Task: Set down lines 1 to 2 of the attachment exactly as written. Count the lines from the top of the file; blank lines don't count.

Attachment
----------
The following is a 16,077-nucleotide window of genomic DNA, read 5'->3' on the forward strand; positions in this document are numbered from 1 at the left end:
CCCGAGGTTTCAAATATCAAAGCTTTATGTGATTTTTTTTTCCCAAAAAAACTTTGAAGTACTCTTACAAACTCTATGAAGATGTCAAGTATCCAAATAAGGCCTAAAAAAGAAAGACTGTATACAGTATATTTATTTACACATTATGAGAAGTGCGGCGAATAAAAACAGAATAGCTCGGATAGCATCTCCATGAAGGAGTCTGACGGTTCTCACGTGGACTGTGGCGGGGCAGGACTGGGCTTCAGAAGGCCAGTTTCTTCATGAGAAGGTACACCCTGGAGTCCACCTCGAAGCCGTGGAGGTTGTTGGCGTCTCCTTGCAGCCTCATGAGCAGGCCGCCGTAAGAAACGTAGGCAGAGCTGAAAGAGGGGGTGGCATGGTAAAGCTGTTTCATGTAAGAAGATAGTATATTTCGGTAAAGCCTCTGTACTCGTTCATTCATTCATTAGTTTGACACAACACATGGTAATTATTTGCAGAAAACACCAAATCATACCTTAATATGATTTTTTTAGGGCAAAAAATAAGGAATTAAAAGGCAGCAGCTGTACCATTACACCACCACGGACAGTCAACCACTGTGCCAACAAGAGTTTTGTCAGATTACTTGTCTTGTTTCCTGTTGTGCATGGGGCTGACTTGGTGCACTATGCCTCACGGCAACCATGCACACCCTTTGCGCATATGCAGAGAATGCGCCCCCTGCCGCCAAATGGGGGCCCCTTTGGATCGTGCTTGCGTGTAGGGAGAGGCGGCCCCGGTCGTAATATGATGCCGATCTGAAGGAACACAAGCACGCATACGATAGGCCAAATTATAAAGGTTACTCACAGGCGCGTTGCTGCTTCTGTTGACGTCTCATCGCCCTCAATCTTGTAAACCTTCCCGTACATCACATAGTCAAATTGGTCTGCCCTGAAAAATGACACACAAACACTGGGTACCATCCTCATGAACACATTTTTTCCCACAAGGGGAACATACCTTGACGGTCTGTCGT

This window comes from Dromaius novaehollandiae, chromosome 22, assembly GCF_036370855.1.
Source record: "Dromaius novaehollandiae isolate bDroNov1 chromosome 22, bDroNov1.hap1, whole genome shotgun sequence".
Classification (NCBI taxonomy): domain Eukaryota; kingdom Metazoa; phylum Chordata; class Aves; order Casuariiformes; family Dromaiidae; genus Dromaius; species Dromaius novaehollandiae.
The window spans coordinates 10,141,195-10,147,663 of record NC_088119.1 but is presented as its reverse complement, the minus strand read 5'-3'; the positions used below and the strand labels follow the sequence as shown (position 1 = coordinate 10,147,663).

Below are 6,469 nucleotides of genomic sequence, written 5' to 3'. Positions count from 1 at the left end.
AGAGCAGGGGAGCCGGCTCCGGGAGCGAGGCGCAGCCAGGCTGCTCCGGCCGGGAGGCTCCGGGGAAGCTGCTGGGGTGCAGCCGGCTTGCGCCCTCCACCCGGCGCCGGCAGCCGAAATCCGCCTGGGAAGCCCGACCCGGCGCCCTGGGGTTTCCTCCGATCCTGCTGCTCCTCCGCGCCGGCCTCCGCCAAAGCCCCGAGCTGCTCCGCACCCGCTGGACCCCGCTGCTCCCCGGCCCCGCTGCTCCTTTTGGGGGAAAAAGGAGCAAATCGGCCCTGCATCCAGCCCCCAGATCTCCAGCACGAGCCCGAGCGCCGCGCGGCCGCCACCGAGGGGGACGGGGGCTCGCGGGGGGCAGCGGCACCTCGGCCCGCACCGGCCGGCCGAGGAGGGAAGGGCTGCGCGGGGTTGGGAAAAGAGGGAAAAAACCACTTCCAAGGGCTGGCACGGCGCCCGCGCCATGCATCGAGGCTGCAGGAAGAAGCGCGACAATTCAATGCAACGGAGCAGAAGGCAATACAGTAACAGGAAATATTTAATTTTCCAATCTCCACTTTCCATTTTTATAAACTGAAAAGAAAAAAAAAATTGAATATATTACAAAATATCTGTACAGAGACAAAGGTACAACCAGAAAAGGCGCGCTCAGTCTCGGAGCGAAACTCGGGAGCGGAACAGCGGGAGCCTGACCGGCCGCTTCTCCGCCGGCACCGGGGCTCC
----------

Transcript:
The following is a 16,077-nucleotide window of genomic DNA, read 5'->3' on the forward strand; positions in this document are numbered from 1 at the left end:
CCCGAGGTTTCAAATATCAAAGCTTTATGTGATTTTTTTTTCCCAAAAAAACTTTGAAGTACTCTTACAAACTCTATGAAGATGTCAAGTATCCAAATAAGGCCTAAAAAAGAAAGACTGTATACAGTATATTTATTTACACATTATGAGAAGTGCGGCGAATAAAAACAGAATAGCTCGGATAGCATCTCCATGAAGGAGTCTGACGGTTCTCACGTGGACTGTGGCGGGGCAGGACTGGGCTTCAGAAGGCCAGTTTCTTCATGAGAAGGTACACCCTGGAGTCCACCTCGAAGCCGTGGAGGTTGTTGGCGTCTCCTTGCAGCCTCATGAGCAGGCCGCCGTAAGAAACGTAGGCAGAGCTGAAAGAGGGGGTGGCATGGTAAAGCTGTTTCATGTAAGAAGATAGTATATTTCGGTAAAGCCTCTGTACTCGTTCATTCATTCATTAGTTTGACACAACACATGGTAATTATTTGCAGAAAACACCAAATCATACCTTAATATGATTTTTTTAGGGCAAAAAATAAGGAATTAAAAGGCAGCAGCTGTACCATTACACCACCACGGACAGTCAACCACTGTGCCAACAAGAGTTTTGTCAGATTACTTGTCTTGTTTCCTGTTGTGCATGGGGCTGACTTGGTGCACTATGCCTCACGGCAACCATGCACACCCTTTGCGCATATGCAGAGAATGCGCCCCCTGCCGCCAAATGGGGGCCCCTTTGGATCGTGCTTGCGTGTAGGGAGAGGCGGCCCCGGTCGTAATATGATGCCGATCTGAAGGAACACAAGCACGCATACGATAGGCCAAATTATAAAGGTTACTCACAGGCGCGTTGCTGCTTCTGTTGACGTCTCATCGCCCTCAATCTTGTAAACCTTCCCGTACATCACATAGTCAAATTGGTCTGCCCTGAAAAATGACACACAAACACTGGGTACCATCCTCATGAACACATTTTTTCCCACAAGGGGAACATACCTTGACGGTCTGTCGT